Ten “New” Gems

Filed under: Site News; in the year 2019, on the 21st day of February at 11:35 am

I’ve added ten new poetic gems to the site, that come fresh from holdings of the Dundee Central Library. The library has a considerable collection of McGonagalia, including 41 manuscripts written in the poet’s own hand. But more treasures lie among their huge assemblage of 344 broadsheets, once hawked by the great man himself on the streets of Dundee.

McGonagall only produced two books of poems in his lifetime, the first and second volumes of Poetic Gems, published in 1890 and 1891 respectively. His usual practice was to have broadsheets printed with just one or two poems on them, that he could sell on the street for a penny or two. It is from these broadsheets that the content of all subsequent volumes of “gems” have been drawn.

But some have still managed to slip through the net. This latest trove brings their number up to 40, and the overall number of gems on the site to 257. Is that it? Is that the completion of Absolutely Final Poetic Gems? No it isn’t. I’m aware of one broadsheet, sold at auction a decade ago, that I don’t have in my collection, no doubt there are others out there too.

So, without further ado, here are ten works of dubious poetic genius, unseen outside the library’s reading room for over a century:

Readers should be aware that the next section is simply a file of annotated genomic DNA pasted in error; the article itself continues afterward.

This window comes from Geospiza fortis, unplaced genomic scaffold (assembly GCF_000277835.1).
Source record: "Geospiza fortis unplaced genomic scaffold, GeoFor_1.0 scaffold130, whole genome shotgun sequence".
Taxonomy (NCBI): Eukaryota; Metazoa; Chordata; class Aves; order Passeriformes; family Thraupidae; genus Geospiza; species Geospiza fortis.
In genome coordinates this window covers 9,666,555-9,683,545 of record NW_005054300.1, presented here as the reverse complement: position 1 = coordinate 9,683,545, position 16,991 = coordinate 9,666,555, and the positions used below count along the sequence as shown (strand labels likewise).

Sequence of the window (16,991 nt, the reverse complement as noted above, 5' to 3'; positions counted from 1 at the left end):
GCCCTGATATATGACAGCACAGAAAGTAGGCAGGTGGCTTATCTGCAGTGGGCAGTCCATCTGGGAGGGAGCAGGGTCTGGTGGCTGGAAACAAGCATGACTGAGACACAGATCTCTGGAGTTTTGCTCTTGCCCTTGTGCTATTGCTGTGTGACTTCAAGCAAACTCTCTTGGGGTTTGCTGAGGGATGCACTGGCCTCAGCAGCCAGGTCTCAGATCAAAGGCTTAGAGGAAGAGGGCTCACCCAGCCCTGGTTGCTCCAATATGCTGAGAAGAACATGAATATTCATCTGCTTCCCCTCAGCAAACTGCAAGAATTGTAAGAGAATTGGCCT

Taken as a whole, the selection makes quite a representative sample of the great man’s oeuvre. We have two dedicated to places in Scotland, and two describing appearances of Her Majesty in all the excruciating detail McGonagall could muster. Then there are two historical works: one involving, curiously, Willie’s only known portrayal of Mary Queen of Scots (whose life story could have furnished him with subject matter for a whole book of disastrous gems), the other concerns a spectacularly unsuccessful pirate. Two local clergymen are celebrated, one posthumously after his habit of bathing “at dangerous places where other swimmers were afraid” finally catches up with him. Finally, we have two moral tales, the main moral being “don’t be poor in Victorian Scotland.”

I hope these offerings entertain, and help distract from our current catalogue of disasters. Let me know what you think…

New Look for Gem of the Day

Filed under: Site News; in the year 2019, on the 13th day of February at 8:32 pm

If you are a subscriber to the “Gem of the Day” service, you should notice a difference the next time your regular dose of literary lunacy hits your inbox. The Gem of the Day post office has finally entered the 21st century, and is sending out Gems in HTML format instead of plain text. This means they look more like they do on the website, provided you have a reasonably up-to-date email client that can handle such things. Basic email clients (such as you may find on some phones) will still show the plain text version.

Another innovation is that a “What’s new this week” section has been added to the email. A list of content added in the last seven days (when there is any) will appear in just below the daily Gem. The “What’s New” box on the website home page will continue to show the five most recent additions, regardless of how old they are.

If, for some strange reason, you’re haven’t yet signed up to receive a regular dose of McGonagall (you can choose which day(s) of the week a Gem is sent to you), you should register now! Your email address and other details will not be passed on to anyone else – it’s bad enough receiving McGonagall poetry in your inbox without getting a load of spam too!

I hope people like the changes I’ve made, let me know what you think in the comments below.